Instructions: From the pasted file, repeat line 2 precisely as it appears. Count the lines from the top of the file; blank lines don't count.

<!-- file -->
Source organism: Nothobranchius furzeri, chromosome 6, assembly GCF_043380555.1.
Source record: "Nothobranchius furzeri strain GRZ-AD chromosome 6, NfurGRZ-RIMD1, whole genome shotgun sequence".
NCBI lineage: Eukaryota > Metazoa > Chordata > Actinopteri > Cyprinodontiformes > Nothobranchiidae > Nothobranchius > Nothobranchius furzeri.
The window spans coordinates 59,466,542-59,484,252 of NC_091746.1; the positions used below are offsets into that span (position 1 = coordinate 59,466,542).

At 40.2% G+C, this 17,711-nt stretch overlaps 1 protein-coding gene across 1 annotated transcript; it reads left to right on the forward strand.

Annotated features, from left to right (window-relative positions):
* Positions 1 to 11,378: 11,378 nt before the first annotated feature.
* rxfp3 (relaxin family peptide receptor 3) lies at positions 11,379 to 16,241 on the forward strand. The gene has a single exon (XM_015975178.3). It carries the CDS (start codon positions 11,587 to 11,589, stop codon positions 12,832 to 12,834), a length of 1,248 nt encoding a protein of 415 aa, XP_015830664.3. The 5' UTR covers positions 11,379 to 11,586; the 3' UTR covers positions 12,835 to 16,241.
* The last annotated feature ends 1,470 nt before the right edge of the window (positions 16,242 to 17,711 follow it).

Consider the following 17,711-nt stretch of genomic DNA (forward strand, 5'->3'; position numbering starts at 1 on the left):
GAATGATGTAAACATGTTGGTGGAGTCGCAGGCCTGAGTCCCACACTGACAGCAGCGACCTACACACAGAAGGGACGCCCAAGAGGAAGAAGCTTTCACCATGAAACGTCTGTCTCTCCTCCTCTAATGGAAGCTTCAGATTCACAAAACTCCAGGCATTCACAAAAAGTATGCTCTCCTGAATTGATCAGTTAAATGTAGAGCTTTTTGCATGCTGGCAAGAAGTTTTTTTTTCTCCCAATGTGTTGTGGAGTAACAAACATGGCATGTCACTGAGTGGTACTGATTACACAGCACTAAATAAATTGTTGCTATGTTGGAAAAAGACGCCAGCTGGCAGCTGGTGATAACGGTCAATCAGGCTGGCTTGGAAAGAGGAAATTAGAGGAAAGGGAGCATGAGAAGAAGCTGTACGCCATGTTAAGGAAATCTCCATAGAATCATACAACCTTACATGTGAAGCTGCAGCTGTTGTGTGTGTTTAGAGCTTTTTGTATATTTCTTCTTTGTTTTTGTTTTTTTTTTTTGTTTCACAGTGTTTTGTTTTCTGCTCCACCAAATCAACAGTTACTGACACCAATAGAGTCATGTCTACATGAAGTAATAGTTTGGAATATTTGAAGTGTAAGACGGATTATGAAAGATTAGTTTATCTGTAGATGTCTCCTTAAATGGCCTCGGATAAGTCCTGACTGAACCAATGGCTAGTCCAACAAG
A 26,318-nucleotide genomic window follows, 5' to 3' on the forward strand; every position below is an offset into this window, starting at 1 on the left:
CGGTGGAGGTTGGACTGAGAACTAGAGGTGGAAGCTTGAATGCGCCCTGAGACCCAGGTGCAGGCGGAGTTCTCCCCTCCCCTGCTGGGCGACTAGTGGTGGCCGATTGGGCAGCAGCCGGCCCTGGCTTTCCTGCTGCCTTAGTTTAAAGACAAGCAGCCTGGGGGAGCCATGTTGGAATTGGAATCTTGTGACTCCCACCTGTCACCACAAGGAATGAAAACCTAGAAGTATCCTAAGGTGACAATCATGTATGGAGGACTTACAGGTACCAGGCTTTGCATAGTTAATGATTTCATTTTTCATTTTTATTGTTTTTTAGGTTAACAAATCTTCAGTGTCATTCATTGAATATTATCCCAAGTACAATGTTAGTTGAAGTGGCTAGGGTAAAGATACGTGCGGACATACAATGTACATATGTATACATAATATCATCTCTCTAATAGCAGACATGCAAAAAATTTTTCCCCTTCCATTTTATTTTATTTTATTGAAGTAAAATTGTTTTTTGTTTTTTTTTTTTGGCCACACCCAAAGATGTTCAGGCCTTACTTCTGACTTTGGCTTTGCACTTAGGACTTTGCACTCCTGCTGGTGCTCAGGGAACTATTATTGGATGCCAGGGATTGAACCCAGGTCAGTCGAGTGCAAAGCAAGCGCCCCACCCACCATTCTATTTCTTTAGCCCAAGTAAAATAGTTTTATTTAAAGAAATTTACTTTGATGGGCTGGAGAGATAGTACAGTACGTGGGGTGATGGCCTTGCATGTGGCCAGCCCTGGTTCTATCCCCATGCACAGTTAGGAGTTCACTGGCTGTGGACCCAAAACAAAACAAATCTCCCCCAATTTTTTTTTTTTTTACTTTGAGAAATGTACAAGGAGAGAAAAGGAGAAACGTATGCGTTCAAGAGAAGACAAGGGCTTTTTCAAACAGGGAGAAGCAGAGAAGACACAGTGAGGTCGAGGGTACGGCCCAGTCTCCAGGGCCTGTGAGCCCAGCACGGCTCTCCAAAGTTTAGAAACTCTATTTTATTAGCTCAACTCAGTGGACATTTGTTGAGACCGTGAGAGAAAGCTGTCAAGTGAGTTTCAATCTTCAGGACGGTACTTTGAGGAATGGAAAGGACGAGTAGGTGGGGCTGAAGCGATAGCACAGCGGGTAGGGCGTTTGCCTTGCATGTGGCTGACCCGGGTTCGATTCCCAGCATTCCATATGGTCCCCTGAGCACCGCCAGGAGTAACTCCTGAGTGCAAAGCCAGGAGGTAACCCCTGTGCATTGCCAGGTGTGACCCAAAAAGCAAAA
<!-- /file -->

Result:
Source record: "Nothobranchius furzeri strain GRZ-AD chromosome 6, NfurGRZ-RIMD1, whole genome shotgun sequence".